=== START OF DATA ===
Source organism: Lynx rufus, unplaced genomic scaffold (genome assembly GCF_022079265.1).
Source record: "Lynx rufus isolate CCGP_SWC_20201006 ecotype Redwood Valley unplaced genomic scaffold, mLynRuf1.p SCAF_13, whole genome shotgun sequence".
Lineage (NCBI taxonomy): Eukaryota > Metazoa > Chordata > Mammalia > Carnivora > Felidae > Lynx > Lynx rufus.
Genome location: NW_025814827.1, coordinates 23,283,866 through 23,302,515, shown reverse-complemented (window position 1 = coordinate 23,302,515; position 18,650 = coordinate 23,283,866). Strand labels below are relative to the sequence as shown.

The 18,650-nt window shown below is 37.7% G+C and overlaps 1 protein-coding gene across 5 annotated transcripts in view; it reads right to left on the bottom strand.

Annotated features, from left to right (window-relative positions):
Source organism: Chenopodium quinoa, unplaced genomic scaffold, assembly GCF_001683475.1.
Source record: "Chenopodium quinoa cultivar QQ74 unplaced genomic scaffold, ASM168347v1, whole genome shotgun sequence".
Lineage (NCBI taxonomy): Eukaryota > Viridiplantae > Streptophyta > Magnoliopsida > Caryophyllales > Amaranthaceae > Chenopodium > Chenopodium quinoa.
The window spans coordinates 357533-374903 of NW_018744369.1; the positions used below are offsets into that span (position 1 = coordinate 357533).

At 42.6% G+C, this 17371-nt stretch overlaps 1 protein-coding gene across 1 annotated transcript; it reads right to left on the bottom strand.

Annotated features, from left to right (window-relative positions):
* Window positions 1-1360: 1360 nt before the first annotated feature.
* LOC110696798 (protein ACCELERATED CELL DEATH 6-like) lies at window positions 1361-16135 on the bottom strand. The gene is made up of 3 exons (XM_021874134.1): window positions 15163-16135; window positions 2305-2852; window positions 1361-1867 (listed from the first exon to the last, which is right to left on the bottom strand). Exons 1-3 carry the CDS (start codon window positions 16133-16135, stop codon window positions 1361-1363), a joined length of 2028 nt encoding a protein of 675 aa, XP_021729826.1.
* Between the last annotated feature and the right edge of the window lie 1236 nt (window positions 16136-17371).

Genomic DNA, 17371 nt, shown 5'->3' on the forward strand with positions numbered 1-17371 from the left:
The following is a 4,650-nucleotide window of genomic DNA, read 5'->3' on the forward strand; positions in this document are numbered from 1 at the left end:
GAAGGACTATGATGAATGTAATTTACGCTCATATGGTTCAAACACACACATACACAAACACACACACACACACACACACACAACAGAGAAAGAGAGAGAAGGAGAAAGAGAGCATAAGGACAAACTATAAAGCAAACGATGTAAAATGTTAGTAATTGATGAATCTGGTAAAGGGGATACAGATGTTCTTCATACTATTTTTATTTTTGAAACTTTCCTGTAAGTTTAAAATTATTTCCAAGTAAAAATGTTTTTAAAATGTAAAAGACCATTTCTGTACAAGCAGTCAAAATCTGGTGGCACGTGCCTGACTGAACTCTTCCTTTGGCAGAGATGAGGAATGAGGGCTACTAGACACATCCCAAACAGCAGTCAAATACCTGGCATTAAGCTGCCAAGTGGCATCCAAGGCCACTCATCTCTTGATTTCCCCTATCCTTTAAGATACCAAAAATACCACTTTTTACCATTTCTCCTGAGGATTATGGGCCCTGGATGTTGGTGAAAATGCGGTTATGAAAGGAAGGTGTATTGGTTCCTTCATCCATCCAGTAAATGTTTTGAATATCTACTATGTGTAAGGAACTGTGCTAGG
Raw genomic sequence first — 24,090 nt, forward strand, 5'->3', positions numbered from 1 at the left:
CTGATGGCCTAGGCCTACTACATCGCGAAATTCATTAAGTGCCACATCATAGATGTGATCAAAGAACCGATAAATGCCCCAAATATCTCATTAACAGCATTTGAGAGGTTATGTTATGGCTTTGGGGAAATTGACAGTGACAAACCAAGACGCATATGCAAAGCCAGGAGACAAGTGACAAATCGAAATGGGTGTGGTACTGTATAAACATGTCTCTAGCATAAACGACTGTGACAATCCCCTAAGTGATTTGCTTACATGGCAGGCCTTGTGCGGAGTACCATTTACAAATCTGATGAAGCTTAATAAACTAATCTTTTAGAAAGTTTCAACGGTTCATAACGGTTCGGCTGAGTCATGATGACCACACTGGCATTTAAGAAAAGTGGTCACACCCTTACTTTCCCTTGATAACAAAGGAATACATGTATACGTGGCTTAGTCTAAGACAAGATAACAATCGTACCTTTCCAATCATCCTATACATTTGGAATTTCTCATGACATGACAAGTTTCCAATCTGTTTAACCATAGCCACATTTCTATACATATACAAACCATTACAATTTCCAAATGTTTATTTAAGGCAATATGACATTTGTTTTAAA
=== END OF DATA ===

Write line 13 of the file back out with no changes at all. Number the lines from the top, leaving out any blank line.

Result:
* Window positions 1-1360: 1360 nt before the first annotated feature.